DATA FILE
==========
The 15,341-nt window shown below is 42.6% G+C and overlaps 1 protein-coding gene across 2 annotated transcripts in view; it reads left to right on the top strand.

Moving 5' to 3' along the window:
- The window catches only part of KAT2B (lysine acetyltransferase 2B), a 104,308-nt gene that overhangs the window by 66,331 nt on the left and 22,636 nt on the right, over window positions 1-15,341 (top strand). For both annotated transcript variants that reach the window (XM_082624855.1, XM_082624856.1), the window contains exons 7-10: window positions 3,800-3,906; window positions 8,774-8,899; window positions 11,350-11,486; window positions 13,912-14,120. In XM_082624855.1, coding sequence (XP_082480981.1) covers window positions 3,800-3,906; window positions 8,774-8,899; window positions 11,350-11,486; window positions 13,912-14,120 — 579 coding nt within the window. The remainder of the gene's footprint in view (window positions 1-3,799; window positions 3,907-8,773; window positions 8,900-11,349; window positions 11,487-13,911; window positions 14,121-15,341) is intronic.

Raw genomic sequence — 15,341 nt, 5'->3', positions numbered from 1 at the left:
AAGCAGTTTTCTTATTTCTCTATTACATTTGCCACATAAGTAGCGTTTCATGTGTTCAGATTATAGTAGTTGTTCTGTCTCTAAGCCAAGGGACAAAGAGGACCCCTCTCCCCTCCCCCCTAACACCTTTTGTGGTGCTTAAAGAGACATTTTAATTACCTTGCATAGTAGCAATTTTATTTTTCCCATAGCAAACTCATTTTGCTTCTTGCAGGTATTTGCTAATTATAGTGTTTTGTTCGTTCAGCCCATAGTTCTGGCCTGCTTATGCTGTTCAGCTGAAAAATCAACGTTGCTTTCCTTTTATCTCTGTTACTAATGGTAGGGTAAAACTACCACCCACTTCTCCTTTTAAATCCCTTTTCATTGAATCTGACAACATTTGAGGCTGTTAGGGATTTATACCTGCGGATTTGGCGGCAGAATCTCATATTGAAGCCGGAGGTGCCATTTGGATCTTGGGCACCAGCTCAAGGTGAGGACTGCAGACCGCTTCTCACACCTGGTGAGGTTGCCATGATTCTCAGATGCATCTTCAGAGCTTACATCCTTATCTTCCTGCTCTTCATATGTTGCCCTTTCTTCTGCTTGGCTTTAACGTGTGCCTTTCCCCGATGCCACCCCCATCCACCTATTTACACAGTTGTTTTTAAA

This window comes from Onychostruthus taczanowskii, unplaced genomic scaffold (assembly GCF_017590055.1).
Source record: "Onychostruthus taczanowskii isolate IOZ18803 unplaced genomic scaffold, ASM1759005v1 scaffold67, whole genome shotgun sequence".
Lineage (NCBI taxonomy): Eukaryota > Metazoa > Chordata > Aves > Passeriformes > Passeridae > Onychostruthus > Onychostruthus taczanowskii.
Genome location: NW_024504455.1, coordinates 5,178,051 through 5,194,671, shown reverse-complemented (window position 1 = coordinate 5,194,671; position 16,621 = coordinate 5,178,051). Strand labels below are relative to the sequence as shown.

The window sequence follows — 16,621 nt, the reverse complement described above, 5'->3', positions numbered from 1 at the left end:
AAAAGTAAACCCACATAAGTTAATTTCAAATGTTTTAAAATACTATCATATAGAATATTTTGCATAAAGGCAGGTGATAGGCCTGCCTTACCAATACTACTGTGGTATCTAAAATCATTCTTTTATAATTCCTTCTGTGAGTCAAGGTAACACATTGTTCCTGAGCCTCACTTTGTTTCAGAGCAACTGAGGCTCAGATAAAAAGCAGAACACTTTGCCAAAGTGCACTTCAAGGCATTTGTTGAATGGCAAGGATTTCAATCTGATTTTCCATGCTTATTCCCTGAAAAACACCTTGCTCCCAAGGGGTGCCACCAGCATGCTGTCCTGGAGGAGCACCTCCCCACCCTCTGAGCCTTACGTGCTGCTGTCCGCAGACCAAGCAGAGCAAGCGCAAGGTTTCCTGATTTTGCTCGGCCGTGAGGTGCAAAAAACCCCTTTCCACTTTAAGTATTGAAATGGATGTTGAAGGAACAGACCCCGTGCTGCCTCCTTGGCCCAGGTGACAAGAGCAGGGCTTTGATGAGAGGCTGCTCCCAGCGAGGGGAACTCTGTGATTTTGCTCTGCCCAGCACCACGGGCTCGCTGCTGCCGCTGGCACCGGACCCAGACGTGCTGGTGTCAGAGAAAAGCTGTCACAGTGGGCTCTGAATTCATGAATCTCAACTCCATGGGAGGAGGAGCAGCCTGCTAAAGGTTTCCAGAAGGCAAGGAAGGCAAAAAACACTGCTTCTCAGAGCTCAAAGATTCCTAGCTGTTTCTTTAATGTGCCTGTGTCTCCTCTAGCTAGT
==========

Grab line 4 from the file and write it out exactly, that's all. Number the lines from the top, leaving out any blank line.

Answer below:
Raw genomic sequence — 15,341 nt, 5'->3', positions numbered from 1 at the left: